munity composition may affect SOC dynamics as a result of and the maximum of 36.5°C in July. The mean annual
changes in the amount and chemical composition of plant res- precipitation ranges between 700 and 850 mm, of which
idues returned to the soil (Jin et al. 2010), which in turn influ- 80% rain falls in June, July and August. The frost-free period
ences the pool size and activity of the soil microbial biomass lasts for 130 days on average, with an early frost in October and
(Kasel and Bennett 2007). late frost in April (Zhu et al. 2007). The mean monthly temper-
Besides forest types, seasonal variations of temperature, ature and precipitation during the growing season of 2008 are
rainfall, plant development, and organic matter accumulation shown in Fig. 1. The soil type is a typical brown forest soil with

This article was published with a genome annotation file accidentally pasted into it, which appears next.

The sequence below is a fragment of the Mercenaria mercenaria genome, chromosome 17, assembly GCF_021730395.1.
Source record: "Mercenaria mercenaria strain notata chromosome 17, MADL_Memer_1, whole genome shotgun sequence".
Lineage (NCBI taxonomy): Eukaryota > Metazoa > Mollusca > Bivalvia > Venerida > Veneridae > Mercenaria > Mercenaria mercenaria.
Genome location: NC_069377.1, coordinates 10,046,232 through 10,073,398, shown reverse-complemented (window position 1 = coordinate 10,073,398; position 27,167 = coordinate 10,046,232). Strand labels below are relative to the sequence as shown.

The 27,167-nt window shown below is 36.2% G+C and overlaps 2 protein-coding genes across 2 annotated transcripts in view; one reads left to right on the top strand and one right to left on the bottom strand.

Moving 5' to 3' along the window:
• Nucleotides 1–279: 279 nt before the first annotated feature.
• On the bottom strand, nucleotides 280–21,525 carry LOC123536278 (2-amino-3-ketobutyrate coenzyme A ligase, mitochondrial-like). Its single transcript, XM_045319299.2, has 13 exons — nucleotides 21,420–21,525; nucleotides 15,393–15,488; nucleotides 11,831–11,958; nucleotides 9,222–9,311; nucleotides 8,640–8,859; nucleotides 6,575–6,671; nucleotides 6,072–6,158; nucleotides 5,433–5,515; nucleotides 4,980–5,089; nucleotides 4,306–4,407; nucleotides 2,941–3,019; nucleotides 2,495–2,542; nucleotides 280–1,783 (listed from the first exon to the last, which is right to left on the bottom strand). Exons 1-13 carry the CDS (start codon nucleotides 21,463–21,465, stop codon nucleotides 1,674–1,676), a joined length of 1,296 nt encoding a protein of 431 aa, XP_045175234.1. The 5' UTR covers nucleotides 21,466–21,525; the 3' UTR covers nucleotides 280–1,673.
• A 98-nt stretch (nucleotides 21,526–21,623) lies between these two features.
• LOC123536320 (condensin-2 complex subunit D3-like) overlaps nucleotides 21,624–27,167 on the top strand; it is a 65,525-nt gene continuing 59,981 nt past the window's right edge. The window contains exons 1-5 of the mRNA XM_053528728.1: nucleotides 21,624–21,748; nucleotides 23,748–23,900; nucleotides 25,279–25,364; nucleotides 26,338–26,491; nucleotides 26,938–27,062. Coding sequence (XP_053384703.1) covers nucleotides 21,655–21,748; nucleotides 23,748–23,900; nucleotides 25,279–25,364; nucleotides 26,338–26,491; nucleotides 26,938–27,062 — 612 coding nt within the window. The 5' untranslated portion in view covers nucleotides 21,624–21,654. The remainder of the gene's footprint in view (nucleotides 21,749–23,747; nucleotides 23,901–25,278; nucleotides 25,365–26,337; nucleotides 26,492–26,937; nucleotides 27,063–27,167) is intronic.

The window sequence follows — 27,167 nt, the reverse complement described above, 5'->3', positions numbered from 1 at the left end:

from litterfall also have great influences on soil microbial bio- a thickness of 60–80 cm. The brown forest soil belongs to
mass (Chen et al. 2005; Devi and Yadava 2006; Maithani et al. Udalfs according to the second edition of US Soil Taxonomy
1996; Tonon et al. 2005). Fluctuations in the size of soil micro- (1999).
bial biomass during the growing season are considered an im- The study site was originally occupied by primary mixed
portant factor in controlling the turnover of soil carbon and broadleaved-Korean pine (Pinus koraiensis Sieb. et Zucc.) for-
nitrogen. Therefore, information on seasonal variations in soil ests until 1930s and subsequently subjected to decades of un-
microbial biomass is needed to improve our understanding on regulated timber removal. A large fire in the early 1950s
soil nutrient transformation and availability. In temperate for- cleared off the entire forests and the site was gradually replaced
ests, however, several studies on the seasonal dynamics of soil by a mixture of naturally regenerating broadleaved native tree